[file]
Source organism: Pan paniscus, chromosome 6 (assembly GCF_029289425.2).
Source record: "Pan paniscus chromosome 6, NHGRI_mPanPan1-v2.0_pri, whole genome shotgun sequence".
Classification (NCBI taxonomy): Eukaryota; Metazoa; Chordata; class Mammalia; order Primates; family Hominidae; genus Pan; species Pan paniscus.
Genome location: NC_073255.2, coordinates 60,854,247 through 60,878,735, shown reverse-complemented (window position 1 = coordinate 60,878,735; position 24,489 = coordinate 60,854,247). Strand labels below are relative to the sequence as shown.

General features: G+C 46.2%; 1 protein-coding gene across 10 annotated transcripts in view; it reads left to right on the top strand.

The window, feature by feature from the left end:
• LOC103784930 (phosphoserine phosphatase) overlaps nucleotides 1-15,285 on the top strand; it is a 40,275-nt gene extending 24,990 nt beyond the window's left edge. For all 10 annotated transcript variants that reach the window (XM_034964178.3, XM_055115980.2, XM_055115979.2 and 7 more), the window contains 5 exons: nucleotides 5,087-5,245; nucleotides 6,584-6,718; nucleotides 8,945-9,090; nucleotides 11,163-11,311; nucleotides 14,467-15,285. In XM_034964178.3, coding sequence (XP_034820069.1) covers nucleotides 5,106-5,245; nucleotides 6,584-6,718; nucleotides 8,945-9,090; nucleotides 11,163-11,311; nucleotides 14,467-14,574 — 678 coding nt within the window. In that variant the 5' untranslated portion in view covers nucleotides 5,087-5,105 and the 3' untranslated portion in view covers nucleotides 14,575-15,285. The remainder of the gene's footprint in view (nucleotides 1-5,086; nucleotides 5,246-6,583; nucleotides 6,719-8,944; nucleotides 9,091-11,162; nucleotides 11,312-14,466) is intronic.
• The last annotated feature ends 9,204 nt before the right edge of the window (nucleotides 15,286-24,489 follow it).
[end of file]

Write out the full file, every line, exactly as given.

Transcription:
Source organism: Pan paniscus, chromosome 6 (assembly GCF_029289425.2).
Source record: "Pan paniscus chromosome 6, NHGRI_mPanPan1-v2.0_pri, whole genome shotgun sequence".
Classification (NCBI taxonomy): Eukaryota; Metazoa; Chordata; class Mammalia; order Primates; family Hominidae; genus Pan; species Pan paniscus.
Genome location: NC_073255.2, coordinates 60,854,247 through 60,878,735, shown reverse-complemented (window position 1 = coordinate 60,878,735; position 24,489 = coordinate 60,854,247). Strand labels below are relative to the sequence as shown.

General features: G+C 46.2%; 1 protein-coding gene across 10 annotated transcripts in view; it reads left to right on the top strand.

The window, feature by feature from the left end:
• LOC103784930 (phosphoserine phosphatase) overlaps nucleotides 1-15,285 on the top strand; it is a 40,275-nt gene extending 24,990 nt beyond the window's left edge. For all 10 annotated transcript variants that reach the window (XM_034964178.3, XM_055115980.2, XM_055115979.2 and 7 more), the window contains 5 exons: nucleotides 5,087-5,245; nucleotides 6,584-6,718; nucleotides 8,945-9,090; nucleotides 11,163-11,311; nucleotides 14,467-15,285. In XM_034964178.3, coding sequence (XP_034820069.1) covers nucleotides 5,106-5,245; nucleotides 6,584-6,718; nucleotides 8,945-9,090; nucleotides 11,163-11,311; nucleotides 14,467-14,574 — 678 coding nt within the window. In that variant the 5' untranslated portion in view covers nucleotides 5,087-5,105 and the 3' untranslated portion in view covers nucleotides 14,575-15,285. The remainder of the gene's footprint in view (nucleotides 1-5,086; nucleotides 5,246-6,583; nucleotides 6,719-8,944; nucleotides 9,091-11,162; nucleotides 11,312-14,466) is intronic.
• The last annotated feature ends 9,204 nt before the right edge of the window (nucleotides 15,286-24,489 follow it).